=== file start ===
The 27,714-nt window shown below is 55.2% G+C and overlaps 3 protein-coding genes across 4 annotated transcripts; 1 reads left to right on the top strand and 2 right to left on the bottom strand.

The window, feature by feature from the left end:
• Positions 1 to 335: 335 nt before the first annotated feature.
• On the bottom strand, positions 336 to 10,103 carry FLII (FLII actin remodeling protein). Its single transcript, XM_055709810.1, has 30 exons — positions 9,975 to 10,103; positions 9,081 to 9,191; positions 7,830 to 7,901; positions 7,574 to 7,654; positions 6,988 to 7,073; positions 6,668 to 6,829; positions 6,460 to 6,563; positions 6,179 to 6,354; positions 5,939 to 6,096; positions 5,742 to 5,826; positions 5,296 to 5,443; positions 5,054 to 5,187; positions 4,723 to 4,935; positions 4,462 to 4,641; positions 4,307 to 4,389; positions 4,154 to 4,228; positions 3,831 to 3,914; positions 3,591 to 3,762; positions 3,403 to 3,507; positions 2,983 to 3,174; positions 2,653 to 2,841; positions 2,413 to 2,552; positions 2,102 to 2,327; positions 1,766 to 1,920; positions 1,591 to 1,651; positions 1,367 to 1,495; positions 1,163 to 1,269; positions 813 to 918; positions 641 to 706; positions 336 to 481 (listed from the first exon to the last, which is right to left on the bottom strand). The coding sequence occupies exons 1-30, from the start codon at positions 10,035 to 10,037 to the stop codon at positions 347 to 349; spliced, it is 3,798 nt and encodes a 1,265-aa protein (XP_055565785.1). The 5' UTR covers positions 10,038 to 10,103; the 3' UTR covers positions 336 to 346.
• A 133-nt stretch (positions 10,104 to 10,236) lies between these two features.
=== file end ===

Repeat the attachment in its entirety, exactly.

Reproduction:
The 27,714-nt window shown below is 55.2% G+C and overlaps 3 protein-coding genes across 4 annotated transcripts; 1 reads left to right on the top strand and 2 right to left on the bottom strand.

The window, feature by feature from the left end:
• Positions 1 to 335: 335 nt before the first annotated feature.
• On the bottom strand, positions 336 to 10,103 carry FLII (FLII actin remodeling protein). Its single transcript, XM_055709810.1, has 30 exons — positions 9,975 to 10,103; positions 9,081 to 9,191; positions 7,830 to 7,901; positions 7,574 to 7,654; positions 6,988 to 7,073; positions 6,668 to 6,829; positions 6,460 to 6,563; positions 6,179 to 6,354; positions 5,939 to 6,096; positions 5,742 to 5,826; positions 5,296 to 5,443; positions 5,054 to 5,187; positions 4,723 to 4,935; positions 4,462 to 4,641; positions 4,307 to 4,389; positions 4,154 to 4,228; positions 3,831 to 3,914; positions 3,591 to 3,762; positions 3,403 to 3,507; positions 2,983 to 3,174; positions 2,653 to 2,841; positions 2,413 to 2,552; positions 2,102 to 2,327; positions 1,766 to 1,920; positions 1,591 to 1,651; positions 1,367 to 1,495; positions 1,163 to 1,269; positions 813 to 918; positions 641 to 706; positions 336 to 481 (listed from the first exon to the last, which is right to left on the bottom strand). The coding sequence occupies exons 1-30, from the start codon at positions 10,035 to 10,037 to the stop codon at positions 347 to 349; spliced, it is 3,798 nt and encodes a 1,265-aa protein (XP_055565785.1). The 5' UTR covers positions 10,038 to 10,103; the 3' UTR covers positions 336 to 346.
• A 133-nt stretch (positions 10,104 to 10,236) lies between these two features.